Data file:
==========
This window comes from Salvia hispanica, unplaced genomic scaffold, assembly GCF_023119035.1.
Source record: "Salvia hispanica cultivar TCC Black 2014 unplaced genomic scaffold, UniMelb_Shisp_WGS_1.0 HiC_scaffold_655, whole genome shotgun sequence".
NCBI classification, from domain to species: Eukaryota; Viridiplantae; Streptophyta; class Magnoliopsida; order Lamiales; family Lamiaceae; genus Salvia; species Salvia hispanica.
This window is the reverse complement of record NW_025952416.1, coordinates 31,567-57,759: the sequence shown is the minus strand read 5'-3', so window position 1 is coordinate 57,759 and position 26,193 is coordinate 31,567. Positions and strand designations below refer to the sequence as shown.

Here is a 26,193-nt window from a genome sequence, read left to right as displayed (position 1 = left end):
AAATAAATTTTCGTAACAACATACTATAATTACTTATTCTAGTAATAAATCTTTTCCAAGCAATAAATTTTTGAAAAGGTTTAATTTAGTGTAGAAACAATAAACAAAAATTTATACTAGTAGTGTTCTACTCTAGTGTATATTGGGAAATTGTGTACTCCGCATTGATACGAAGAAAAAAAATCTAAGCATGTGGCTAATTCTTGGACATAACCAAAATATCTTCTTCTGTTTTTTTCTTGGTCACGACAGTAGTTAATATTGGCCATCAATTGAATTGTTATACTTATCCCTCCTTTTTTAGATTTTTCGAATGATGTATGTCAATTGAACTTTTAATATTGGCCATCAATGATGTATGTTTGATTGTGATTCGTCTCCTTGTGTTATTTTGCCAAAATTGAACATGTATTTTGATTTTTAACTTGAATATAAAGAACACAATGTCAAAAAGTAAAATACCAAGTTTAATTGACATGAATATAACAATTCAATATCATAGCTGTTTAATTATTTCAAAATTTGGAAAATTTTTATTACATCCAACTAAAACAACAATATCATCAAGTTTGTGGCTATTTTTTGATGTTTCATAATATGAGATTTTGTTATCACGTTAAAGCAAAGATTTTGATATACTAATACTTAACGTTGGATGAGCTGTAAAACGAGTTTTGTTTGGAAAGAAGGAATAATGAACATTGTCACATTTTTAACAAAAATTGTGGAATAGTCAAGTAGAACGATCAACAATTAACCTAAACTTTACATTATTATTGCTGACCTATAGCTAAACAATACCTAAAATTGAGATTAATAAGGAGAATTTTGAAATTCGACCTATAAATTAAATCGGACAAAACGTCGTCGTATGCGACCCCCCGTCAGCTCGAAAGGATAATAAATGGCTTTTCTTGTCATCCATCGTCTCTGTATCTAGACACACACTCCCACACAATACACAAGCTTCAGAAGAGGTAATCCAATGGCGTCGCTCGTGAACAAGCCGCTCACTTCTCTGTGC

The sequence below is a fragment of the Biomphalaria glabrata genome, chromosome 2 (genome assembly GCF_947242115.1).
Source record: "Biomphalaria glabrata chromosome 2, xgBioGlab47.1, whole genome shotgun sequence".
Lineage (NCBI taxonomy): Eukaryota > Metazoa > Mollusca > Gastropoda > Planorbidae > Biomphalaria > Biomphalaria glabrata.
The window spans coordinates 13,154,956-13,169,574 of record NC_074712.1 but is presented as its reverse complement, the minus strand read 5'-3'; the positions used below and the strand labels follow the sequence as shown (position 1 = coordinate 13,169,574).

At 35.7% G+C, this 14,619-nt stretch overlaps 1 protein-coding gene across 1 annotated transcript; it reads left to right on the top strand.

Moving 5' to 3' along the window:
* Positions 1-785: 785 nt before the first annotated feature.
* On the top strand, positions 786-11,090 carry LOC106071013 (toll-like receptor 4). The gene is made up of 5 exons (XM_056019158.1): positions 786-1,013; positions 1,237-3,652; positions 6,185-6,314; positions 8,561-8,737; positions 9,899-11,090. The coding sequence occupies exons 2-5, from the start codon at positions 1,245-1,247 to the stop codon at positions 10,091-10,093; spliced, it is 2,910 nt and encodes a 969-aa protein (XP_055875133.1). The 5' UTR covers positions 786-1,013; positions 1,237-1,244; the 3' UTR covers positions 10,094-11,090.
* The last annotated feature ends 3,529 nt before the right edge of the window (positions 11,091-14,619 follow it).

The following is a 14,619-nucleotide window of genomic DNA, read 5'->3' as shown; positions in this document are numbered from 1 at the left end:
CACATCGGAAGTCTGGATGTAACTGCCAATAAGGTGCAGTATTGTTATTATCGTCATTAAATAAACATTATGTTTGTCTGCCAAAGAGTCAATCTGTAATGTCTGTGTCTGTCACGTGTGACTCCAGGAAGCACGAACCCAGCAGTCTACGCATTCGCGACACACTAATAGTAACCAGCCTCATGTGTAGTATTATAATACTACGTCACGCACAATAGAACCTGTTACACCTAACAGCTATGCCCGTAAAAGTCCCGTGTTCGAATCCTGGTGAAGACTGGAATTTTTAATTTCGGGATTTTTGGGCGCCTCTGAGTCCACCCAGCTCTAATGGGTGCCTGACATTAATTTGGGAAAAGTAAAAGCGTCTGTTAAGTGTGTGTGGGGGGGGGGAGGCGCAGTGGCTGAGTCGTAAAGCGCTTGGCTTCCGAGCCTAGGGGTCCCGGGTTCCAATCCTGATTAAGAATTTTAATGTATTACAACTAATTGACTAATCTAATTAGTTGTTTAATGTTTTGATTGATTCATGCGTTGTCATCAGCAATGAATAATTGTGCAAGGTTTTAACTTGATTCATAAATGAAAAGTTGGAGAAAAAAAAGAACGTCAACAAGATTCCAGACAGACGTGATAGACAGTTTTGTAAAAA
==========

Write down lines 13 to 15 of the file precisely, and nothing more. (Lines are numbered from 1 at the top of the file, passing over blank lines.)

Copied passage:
* Positions 1-785: 785 nt before the first annotated feature.
* On the top strand, positions 786-11,090 carry LOC106071013 (toll-like receptor 4). The gene is made up of 5 exons (XM_056019158.1): positions 786-1,013; positions 1,237-3,652; positions 6,185-6,314; positions 8,561-8,737; positions 9,899-11,090. The coding sequence occupies exons 2-5, from the start codon at positions 1,245-1,247 to the stop codon at positions 10,091-10,093; spliced, it is 2,910 nt and encodes a 969-aa protein (XP_055875133.1). The 5' UTR covers positions 786-1,013; positions 1,237-1,244; the 3' UTR covers positions 10,094-11,090.
* The last annotated feature ends 3,529 nt before the right edge of the window (positions 11,091-14,619 follow it).